Across the centuries and from many lands, women have undertaken journeys of discovery and expanded the world’s body of knowledge. Yet despite their extraordinary achievements, they are little known. In Women of Discovery, Mary Tiegreen and I redress this oversight with a book that documents the contributions of 83 heroic visionaries, artists, and scientists. The book highlights the accomplishments, setbacks, and daunting hurdles these women had to overcome.

Included, for example, are:

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Lady Wen-Chi AD 178
An involuntary traveler, Lady Wen-Chi was a Chinese Han Dynasty Court lady who was kidnapped by the Mongols, and became the bride of a chief. Over time she began to love her life in the Steppes. When at last many years later she was ransomed and had to leave her family behind to return to the Court, she wrote haunting poetry about her life with the nomads. She almost alone of all her class was able to experience the other, appreciate it and convey her experiences to become a bridge between disparate worlds.

Mina Benson Hubbard 1870-1956
Mina Hubbard’s husband, Leonidas, editor of a popular outdoor magazine, planned an expedition to cross and map unknown Labrador. He died of starvation during the expedition. Spurred to complete her husbands work she trained for 2 years learning mapping, surveying, and canoeing. Embarking on her expedition, she was the first to survey many remote areas, record local flora and fauna, and write of the great caribou migration.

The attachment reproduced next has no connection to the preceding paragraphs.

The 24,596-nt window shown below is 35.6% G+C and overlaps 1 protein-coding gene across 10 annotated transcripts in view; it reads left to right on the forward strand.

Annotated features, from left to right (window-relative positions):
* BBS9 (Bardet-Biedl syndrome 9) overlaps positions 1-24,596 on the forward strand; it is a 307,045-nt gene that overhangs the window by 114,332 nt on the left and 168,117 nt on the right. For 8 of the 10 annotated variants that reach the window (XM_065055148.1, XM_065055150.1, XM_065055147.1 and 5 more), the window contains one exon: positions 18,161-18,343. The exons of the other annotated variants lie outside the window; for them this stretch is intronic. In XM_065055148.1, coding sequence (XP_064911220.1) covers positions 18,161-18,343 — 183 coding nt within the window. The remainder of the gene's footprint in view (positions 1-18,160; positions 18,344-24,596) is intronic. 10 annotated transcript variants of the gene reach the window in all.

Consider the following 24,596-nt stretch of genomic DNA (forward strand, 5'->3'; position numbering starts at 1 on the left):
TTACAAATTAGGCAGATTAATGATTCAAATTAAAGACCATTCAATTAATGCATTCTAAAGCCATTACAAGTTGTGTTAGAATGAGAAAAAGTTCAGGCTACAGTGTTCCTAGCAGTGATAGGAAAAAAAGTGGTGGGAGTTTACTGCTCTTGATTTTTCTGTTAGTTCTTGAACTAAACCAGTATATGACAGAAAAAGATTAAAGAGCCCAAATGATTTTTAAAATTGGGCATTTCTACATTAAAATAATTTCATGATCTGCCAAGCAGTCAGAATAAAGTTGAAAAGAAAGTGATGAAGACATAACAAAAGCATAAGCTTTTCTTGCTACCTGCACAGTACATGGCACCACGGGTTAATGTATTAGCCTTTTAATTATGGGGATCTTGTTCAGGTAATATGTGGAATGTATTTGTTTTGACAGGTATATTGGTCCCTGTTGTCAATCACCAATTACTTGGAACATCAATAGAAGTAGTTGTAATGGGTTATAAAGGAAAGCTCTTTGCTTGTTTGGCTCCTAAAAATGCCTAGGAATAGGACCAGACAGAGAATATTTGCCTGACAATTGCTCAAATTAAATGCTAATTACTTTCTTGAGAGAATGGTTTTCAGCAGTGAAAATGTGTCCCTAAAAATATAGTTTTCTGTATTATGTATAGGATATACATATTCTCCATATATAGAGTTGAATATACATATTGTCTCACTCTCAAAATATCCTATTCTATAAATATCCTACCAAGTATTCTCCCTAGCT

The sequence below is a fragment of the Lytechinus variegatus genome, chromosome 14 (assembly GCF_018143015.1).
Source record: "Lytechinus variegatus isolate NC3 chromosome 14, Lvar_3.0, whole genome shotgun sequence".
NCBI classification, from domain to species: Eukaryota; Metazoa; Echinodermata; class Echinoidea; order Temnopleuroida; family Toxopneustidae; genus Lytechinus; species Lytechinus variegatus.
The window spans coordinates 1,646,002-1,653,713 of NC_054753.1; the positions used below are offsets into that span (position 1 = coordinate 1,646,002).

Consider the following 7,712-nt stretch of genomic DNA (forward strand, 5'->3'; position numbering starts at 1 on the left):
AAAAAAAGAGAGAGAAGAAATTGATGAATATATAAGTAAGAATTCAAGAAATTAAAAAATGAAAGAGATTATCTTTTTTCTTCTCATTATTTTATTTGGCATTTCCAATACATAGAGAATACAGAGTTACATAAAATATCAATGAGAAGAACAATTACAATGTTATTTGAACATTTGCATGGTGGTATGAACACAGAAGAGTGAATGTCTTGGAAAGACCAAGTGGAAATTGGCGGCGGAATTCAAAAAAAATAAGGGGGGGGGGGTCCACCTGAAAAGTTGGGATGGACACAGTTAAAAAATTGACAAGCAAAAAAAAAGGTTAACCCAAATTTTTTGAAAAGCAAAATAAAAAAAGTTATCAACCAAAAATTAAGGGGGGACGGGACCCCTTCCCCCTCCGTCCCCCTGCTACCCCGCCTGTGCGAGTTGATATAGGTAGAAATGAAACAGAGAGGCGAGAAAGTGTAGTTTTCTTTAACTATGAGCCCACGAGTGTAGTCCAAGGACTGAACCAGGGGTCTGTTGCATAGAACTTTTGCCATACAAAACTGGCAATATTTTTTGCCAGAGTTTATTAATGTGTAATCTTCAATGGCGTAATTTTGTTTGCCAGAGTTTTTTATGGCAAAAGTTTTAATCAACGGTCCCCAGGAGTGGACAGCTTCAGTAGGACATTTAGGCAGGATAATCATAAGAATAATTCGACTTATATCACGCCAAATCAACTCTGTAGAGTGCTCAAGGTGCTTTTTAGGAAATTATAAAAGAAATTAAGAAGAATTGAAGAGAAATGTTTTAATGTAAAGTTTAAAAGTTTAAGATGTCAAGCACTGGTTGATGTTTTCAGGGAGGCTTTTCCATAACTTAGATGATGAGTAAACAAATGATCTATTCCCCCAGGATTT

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Sue Hendrickson  b. 1949
Sue Hendrickson discovered  in 1990 what was then the largest T-Rex ever found, subsequently named for her. Renowned as a fossil hunter Hendrickson has also made breakthrough discoveries about fossilized amber. She has joined a number of expeditions documenting ancient wrecks and was part of the team that has been diving and making discoveries about the ancient city of Alexandria that sank beneath the sea in a violent earthquake 2,000 years ago.

Eugenie Clark 1922-2015
Genie Clark a marine biologist, was one of the first people to undertake a life-long study of sharks. By working with and studying a variety of sharks, she developed a keen understanding of their nature, which she wrote about in numerous papers and books. It was her hope that through understanding we could overcome our fear of these giant predators and come to appreciate their critical role in the ocean.

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Annie Smith Peck 1850-1935
Annie Peck left her job as Professor of Latin at Purdue University to follow her passion, climbing the most challenging mountains she could find. She is one of a handful of serious women mountaineers. She made several firsts, including reaching the summit of Mount Huascarán in Peru all the while making scientific measurements. Peck’s last climb was when she was in her 80’s.